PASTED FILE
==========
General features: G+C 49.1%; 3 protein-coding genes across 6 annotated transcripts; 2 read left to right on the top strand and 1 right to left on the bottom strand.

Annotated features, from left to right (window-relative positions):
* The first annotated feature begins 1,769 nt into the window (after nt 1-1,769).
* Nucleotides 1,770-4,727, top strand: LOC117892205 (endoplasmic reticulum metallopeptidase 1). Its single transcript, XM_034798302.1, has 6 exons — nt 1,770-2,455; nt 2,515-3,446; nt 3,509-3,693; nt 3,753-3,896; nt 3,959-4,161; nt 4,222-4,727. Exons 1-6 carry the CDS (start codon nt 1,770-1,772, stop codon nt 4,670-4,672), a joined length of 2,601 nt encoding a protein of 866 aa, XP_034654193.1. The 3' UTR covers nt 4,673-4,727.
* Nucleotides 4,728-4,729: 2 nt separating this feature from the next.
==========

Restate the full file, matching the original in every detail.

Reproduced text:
General features: G+C 49.1%; 3 protein-coding genes across 6 annotated transcripts; 2 read left to right on the top strand and 1 right to left on the bottom strand.

Annotated features, from left to right (window-relative positions):
* The first annotated feature begins 1,769 nt into the window (after nt 1-1,769).
* Nucleotides 1,770-4,727, top strand: LOC117892205 (endoplasmic reticulum metallopeptidase 1). Its single transcript, XM_034798302.1, has 6 exons — nt 1,770-2,455; nt 2,515-3,446; nt 3,509-3,693; nt 3,753-3,896; nt 3,959-4,161; nt 4,222-4,727. Exons 1-6 carry the CDS (start codon nt 1,770-1,772, stop codon nt 4,670-4,672), a joined length of 2,601 nt encoding a protein of 866 aa, XP_034654193.1. The 3' UTR covers nt 4,673-4,727.
* Nucleotides 4,728-4,729: 2 nt separating this feature from the next.